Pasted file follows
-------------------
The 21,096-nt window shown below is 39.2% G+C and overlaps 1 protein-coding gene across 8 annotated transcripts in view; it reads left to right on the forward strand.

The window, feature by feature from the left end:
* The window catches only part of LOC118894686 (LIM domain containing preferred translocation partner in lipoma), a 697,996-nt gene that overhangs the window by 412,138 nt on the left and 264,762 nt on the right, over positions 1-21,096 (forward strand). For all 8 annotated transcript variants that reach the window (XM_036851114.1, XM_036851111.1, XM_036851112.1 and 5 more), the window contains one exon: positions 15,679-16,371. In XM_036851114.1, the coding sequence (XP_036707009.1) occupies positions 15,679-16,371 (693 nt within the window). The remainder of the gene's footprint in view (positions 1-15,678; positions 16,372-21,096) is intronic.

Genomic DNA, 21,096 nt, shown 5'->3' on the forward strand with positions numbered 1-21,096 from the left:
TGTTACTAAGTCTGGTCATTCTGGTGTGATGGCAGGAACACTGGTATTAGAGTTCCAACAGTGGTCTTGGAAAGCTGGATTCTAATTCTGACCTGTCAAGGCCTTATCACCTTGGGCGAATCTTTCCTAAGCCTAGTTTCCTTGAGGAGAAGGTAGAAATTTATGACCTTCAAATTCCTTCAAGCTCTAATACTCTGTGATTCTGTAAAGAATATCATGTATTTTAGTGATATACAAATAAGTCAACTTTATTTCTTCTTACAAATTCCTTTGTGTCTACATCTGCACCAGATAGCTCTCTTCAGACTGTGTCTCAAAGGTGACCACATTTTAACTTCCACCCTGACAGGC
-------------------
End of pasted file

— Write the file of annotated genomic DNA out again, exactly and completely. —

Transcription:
The 21,096-nt window shown below is 39.2% G+C and overlaps 1 protein-coding gene across 8 annotated transcripts in view; it reads left to right on the forward strand.

The window, feature by feature from the left end:
* The window catches only part of LOC118894686 (LIM domain containing preferred translocation partner in lipoma), a 697,996-nt gene that overhangs the window by 412,138 nt on the left and 264,762 nt on the right, over positions 1-21,096 (forward strand). For all 8 annotated transcript variants that reach the window (XM_036851114.1, XM_036851111.1, XM_036851112.1 and 5 more), the window contains one exon: positions 15,679-16,371. In XM_036851114.1, the coding sequence (XP_036707009.1) occupies positions 15,679-16,371 (693 nt within the window). The remainder of the gene's footprint in view (positions 1-15,678; positions 16,372-21,096) is intronic.

Genomic DNA, 21,096 nt, shown 5'->3' on the forward strand with positions numbered 1-21,096 from the left:
TGTTACTAAGTCTGGTCATTCTGGTGTGATGGCAGGAACACTGGTATTAGAGTTCCAACAGTGGTCTTGGAAAGCTGGATTCTAATTCTGACCTGTCAAGGCCTTATCACCTTGGGCGAATCTTTCCTAAGCCTAGTTTCCTTGAGGAGAAGGTAGAAATTTATGACCTTCAAATTCCTTCAAGCTCTAATACTCTGTGATTCTGTAAAGAATATCATGTATTTTAGTGATATACAAATAAGTCAACTTTATTTCTTCTTACAAATTCCTTTGTGTCTACATCTGCACCAGATAGCTCTCTTCAGACTGTGTCTCAAAGGTGACCACATTTTAACTTCCACCCTGACAGGC